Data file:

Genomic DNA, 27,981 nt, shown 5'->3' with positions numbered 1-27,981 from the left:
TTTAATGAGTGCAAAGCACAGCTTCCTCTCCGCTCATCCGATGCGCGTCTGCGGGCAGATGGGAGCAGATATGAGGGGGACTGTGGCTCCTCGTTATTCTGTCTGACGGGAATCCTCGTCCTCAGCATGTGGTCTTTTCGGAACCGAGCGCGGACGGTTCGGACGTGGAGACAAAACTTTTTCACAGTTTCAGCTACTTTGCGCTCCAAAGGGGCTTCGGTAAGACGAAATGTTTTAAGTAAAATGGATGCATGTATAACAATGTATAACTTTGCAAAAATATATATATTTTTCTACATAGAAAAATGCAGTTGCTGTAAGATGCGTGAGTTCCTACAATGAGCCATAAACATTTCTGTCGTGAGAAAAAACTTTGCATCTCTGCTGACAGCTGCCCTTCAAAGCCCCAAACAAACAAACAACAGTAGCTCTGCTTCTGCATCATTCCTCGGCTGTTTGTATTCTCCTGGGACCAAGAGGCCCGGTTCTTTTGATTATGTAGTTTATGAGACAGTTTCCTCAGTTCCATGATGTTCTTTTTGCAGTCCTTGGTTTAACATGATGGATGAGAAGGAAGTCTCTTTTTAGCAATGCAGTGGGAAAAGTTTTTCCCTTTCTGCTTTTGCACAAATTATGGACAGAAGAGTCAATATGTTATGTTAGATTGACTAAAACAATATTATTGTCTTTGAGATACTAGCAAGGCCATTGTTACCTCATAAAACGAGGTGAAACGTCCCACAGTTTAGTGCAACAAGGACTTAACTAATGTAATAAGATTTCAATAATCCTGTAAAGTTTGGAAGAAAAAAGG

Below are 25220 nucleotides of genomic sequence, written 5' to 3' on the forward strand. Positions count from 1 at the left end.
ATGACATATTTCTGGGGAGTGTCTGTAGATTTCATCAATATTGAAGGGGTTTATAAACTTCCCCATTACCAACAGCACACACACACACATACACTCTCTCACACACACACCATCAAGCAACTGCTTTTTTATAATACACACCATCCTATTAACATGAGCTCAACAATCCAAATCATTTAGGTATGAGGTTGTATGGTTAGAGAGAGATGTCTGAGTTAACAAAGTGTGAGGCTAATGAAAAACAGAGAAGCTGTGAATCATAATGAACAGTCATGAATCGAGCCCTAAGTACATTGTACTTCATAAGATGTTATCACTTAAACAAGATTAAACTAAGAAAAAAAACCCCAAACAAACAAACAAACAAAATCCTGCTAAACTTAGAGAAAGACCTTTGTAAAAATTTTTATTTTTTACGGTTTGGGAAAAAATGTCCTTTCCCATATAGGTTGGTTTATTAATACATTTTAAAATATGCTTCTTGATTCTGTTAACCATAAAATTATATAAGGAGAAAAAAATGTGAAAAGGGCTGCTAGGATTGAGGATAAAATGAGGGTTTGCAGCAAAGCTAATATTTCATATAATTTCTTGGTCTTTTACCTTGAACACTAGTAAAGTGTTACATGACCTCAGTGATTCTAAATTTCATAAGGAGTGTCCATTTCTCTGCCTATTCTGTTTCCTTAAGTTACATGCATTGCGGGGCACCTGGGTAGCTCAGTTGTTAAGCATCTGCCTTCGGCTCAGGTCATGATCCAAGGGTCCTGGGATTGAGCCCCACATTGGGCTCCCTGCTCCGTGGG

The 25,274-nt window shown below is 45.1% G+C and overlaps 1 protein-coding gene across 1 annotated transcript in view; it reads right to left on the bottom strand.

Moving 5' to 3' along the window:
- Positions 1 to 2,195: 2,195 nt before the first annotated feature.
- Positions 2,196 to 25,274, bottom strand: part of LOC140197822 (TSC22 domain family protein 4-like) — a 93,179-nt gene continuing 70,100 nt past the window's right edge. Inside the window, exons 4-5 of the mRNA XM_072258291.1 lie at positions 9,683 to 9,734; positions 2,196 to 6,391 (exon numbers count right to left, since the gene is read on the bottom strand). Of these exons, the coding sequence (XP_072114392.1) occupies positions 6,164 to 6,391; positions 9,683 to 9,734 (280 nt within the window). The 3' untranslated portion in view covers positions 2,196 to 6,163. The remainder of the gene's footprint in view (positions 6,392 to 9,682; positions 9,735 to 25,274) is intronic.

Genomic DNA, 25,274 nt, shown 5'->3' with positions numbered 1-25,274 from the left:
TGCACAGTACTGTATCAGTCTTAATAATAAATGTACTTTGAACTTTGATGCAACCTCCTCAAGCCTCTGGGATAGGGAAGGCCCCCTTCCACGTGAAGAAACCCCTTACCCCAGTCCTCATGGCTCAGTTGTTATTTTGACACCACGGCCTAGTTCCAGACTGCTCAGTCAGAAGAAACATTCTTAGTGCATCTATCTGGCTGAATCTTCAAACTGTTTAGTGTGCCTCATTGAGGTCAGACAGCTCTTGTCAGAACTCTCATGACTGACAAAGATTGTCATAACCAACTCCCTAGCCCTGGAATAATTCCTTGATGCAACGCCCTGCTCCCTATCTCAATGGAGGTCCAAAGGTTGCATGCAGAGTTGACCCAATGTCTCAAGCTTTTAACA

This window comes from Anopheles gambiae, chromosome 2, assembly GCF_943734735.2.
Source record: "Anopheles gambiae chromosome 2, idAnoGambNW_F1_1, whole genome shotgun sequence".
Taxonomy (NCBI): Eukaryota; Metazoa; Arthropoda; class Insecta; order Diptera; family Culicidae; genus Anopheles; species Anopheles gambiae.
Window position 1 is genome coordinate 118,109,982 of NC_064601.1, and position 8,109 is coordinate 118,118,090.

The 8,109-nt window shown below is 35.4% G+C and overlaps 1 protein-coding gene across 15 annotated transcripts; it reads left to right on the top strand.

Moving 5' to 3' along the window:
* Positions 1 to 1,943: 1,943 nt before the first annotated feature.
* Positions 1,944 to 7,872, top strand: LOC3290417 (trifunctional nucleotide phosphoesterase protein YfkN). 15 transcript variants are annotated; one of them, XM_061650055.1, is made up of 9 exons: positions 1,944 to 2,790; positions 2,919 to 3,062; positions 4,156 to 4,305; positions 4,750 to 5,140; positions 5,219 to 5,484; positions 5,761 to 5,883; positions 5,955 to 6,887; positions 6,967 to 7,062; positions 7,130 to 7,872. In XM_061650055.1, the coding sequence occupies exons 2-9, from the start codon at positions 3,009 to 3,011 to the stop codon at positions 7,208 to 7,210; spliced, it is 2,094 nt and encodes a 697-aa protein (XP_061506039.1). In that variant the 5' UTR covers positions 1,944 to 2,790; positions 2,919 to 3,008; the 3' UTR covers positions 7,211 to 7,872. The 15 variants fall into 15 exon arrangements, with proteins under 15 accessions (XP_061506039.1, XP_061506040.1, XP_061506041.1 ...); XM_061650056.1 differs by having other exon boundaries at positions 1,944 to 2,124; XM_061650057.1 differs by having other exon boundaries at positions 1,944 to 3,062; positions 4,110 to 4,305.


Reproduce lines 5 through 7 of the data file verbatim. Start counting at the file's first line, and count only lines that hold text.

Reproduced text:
The 25,274-nt window shown below is 45.1% G+C and overlaps 1 protein-coding gene across 1 annotated transcript in view; it reads right to left on the bottom strand.

Moving 5' to 3' along the window:
- Positions 1 to 2,195: 2,195 nt before the first annotated feature.